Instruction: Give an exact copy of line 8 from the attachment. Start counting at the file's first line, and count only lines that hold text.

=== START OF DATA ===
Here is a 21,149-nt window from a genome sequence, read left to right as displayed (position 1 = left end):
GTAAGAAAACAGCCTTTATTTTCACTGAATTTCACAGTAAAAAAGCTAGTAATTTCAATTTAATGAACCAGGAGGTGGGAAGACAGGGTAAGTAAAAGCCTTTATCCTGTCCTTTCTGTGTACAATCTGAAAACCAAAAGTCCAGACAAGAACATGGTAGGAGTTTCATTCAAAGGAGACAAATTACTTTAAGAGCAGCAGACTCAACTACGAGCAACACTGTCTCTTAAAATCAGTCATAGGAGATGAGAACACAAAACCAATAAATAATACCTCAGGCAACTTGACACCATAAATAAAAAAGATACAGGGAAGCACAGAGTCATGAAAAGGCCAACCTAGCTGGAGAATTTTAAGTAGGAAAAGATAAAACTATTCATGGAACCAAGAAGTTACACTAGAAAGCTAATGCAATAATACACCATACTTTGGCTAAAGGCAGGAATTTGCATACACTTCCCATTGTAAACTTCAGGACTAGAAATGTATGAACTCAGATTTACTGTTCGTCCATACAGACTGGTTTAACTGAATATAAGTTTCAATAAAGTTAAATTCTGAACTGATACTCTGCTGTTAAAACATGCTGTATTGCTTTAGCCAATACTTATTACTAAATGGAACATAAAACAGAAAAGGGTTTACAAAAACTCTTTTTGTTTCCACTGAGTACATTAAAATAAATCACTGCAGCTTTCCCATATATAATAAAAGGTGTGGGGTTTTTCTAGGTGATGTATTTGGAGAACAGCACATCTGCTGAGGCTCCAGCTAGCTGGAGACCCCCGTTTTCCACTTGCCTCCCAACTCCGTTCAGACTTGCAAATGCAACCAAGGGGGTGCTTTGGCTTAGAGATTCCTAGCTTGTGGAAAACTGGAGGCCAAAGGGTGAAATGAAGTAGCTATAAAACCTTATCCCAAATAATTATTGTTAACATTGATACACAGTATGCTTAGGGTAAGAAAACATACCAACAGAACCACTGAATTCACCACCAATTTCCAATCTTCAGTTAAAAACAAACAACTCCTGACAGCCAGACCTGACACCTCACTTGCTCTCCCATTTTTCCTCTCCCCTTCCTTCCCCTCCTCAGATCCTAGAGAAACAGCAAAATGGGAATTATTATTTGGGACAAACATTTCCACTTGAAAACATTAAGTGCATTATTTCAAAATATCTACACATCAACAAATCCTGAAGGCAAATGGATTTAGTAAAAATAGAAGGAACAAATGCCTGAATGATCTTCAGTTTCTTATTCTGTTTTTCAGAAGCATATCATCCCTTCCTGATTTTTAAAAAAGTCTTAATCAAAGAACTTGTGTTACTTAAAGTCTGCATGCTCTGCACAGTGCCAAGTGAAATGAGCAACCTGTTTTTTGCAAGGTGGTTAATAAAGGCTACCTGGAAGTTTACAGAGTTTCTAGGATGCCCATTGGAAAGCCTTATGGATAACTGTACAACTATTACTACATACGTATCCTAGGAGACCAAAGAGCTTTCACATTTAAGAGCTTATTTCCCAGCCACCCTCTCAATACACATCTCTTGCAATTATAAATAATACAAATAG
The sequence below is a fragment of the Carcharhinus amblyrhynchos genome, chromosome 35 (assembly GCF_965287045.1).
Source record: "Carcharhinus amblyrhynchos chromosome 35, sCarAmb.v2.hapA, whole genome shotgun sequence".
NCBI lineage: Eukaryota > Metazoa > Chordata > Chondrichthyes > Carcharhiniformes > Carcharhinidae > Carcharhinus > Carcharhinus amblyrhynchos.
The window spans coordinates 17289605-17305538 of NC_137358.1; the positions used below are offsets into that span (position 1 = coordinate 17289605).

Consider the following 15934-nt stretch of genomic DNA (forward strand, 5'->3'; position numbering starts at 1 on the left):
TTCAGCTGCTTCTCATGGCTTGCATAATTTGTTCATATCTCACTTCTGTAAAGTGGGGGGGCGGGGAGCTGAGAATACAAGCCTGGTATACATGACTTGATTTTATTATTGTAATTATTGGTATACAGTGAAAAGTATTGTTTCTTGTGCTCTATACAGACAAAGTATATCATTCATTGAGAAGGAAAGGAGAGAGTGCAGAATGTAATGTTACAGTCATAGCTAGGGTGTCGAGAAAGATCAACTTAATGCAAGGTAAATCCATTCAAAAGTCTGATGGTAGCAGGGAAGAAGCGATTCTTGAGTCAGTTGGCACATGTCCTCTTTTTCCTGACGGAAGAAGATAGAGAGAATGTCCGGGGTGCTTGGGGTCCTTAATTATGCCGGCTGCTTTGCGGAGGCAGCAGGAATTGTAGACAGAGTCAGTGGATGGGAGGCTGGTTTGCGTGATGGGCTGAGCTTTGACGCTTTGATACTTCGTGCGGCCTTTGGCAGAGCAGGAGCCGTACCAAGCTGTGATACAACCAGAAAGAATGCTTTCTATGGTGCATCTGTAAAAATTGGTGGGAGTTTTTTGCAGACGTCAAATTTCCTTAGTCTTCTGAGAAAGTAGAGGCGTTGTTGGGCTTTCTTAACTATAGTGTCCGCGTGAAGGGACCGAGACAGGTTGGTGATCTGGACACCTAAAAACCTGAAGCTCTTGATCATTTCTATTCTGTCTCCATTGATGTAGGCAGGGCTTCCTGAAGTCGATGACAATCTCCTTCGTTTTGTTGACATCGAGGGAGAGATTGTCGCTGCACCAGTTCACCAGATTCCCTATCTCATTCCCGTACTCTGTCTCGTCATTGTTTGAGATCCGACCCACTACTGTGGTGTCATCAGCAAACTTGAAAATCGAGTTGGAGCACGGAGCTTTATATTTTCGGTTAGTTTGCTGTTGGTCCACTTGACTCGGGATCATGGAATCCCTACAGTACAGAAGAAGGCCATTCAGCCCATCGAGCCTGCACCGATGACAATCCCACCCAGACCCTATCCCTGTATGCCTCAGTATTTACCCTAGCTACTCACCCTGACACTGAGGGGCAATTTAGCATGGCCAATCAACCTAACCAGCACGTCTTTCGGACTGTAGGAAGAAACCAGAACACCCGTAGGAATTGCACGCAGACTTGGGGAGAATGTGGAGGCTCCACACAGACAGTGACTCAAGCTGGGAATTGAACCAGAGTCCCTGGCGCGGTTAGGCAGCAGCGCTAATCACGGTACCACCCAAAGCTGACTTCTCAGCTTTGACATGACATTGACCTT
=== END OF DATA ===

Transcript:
TTCAGCTGCTTCTCATGGCTTGCATAATTTGTTCATATCTCACTTCTGTAAAGTGGGGGGGCGGGGAGCTGAGAATACAAGCCTGGTATACATGACTTGATTTTATTATTGTAATTATTGGTATACAGTGAAAAGTATTGTTTCTTGTGCTCTATACAGACAAAGTATATCATTCATTGAGAAGGAAAGGAGAGAGTGCAGAATGTAATGTTACAGTCATAGCTAGGGTGTCGAGAAAGATCAACTTAATGCAAGGTAAATCCATTCAAAAGTCTGATGGTAGCAGGGAAGAAGCGATTCTTGAGTCAGTTGGCACATGTCCTCTTTTTCCTGACGGAAGAAGATAGAGAGAATGTCCGGGGTGCTTGGGGTCCTTAATTATGCCGGCTGCTTTGCGGAGGCAGCAGGAATTGTAGACAGAGTCAGTGGATGGGAGGCTGGTTTGCGTGATGGGCTGAGCTTTGACGCTTTGATACTTCGTGCGGCCTTTGGCAGAGCAGGAGCCGTACCAAGCTGTGATACAACCAGAAAGAATGCTTTCTATGGTGCATCTGTAAAAATTGGTGGGAGTTTTTTGCAGACGTCAAATTTCCTTAGTCTTCTGAGAAAGTAGAGGCGTTGTTGGGCTTTCTTAACTATAGTGTCCGCGTGAAGGGACCGAGACAGGTTGGTGATCTGGACACCTAAAAACCTGAAGCTCTTGATCATTTCTATTCTGTCTCCATTGATGTAGGCAGGGCTTCCTGAAGTCGATGACAATCTCCTTCGTTTTGTTGACATCGAGGGAGAGATTGTCGCTGCACCAGTTCACCAGATTCCCTATCTCATTCCCGTACTCTGTCTCGTCATTGTTTGAGATCCGACCCACTACTGTGGTGTCATCAGCAAACTTGAAAATCGAGTTGGAGCACGGAGCTTTATATTTTCGGTTAGTTTGCTGTTGGTCCACTTGACTCGGGATCATGGAATCCCTACAGTACAGAAGAAGGCCATTCAGCCCATCGAGCCTGCACCGATGACAATCCCACCCAGACCCTATCCCTGTATGCCTCAGTATTTACCCTAGCTACTCACCCTGACACTGAGGGGCAATTTAGCATGGCCAATCAACCTAACCAGCACGTCTTTCGGACTGTAGGAAGAAACCAGAACACCCGTAGGAATTGCACGCAGACTTGGGGAGAATGTGGAGGCTCCACACAGACAGTGACTCAAGCTGGGAATTGAACCAGAGTCCCTGGCGCGGTTAGGCAGCAGCGCTAATCACGGTACCACCCAAAGCTGACTTCTCAGCTTTGACATGACATTGACCTT